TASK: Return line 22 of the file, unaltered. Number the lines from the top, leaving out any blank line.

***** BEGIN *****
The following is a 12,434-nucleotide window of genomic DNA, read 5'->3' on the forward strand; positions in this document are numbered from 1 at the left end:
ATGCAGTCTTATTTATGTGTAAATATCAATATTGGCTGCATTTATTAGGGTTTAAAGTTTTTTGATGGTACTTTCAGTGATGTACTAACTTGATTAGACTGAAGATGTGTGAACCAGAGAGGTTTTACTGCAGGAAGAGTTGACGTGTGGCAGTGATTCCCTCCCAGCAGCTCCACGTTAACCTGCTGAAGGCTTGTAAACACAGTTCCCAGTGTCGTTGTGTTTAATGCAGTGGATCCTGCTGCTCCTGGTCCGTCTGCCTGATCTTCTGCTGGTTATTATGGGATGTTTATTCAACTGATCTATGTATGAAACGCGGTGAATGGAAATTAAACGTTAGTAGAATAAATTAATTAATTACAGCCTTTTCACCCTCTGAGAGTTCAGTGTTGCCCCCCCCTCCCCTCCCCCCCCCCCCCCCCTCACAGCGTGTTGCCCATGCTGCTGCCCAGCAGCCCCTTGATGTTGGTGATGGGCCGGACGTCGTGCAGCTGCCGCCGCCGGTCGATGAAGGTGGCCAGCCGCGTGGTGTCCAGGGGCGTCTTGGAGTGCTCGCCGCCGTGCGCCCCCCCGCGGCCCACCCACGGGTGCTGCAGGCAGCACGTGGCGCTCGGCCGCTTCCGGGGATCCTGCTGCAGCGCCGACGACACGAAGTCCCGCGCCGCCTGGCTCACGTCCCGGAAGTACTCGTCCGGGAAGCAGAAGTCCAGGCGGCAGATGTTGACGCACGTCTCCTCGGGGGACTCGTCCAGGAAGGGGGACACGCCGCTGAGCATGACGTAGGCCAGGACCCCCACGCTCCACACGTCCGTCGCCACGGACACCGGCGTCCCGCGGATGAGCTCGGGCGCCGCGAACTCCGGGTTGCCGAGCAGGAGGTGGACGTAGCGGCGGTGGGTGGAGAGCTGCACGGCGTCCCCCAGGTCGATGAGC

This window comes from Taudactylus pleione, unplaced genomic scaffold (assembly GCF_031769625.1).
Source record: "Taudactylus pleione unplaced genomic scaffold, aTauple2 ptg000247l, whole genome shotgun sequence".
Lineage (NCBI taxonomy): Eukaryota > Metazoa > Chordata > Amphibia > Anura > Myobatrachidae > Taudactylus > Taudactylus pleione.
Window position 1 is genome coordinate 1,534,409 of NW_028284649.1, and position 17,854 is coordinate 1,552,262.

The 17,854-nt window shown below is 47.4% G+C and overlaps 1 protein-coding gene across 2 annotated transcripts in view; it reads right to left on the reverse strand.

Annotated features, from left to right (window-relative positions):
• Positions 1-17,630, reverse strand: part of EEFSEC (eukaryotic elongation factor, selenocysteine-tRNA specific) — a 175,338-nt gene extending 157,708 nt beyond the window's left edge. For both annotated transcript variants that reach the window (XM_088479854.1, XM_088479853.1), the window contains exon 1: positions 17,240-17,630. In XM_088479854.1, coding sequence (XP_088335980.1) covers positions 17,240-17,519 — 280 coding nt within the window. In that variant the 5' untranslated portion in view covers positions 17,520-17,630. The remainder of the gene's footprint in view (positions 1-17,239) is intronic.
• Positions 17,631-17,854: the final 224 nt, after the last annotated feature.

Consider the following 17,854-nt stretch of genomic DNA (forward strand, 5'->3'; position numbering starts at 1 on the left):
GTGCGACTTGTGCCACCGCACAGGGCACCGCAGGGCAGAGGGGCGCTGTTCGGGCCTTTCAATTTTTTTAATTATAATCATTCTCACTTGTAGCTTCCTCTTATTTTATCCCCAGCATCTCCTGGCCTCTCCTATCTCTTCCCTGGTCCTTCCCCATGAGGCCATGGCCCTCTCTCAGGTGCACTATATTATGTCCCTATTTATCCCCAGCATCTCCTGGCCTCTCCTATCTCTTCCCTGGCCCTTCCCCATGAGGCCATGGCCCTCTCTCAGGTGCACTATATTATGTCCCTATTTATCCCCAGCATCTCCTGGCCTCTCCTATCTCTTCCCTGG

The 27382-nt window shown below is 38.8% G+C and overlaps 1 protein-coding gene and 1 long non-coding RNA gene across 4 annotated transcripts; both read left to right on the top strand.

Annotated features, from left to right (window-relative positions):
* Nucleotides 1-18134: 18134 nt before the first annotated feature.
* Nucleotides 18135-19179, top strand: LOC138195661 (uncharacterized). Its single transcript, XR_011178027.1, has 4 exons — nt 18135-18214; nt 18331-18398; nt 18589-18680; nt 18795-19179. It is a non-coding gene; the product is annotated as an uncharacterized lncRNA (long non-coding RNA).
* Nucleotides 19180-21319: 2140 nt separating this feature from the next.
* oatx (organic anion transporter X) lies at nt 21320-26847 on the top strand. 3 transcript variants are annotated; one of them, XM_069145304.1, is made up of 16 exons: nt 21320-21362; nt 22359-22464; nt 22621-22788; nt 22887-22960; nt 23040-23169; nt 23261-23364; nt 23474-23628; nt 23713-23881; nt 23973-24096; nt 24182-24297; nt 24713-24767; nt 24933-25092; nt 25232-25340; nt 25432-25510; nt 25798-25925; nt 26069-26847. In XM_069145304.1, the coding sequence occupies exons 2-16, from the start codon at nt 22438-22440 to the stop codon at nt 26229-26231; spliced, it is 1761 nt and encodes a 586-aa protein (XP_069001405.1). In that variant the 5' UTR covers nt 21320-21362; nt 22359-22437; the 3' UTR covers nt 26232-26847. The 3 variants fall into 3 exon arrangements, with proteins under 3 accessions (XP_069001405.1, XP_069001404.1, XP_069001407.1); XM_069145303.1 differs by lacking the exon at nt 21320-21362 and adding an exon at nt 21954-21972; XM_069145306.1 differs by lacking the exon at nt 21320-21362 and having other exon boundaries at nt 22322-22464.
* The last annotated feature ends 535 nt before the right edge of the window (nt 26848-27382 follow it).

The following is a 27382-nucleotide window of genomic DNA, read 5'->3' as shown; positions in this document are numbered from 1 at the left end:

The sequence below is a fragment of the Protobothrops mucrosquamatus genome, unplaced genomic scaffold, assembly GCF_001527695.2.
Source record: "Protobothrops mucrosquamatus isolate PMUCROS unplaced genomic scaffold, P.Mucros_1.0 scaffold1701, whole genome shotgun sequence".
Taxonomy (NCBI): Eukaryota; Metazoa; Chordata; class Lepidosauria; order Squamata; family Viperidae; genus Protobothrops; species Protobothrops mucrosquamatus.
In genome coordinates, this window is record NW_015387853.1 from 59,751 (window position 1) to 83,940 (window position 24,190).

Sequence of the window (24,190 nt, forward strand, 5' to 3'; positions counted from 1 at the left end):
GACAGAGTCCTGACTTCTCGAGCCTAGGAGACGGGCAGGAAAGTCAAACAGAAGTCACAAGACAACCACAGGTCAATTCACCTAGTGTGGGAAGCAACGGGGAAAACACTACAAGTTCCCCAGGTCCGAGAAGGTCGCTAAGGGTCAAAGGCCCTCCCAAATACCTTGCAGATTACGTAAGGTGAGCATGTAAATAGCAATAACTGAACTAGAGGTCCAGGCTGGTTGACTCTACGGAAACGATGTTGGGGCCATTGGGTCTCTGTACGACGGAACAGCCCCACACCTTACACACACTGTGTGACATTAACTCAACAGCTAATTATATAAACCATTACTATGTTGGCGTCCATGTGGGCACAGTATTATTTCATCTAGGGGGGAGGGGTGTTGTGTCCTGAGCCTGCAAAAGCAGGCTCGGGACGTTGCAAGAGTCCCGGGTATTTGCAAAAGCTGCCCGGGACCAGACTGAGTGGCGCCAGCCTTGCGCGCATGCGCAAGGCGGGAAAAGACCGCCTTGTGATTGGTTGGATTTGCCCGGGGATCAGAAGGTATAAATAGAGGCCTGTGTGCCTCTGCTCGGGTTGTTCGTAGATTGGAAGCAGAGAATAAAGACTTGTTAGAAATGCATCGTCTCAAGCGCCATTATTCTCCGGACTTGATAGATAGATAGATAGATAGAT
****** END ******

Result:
Source record: "Protobothrops mucrosquamatus isolate PMUCROS unplaced genomic scaffold, P.Mucros_1.0 scaffold1701, whole genome shotgun sequence".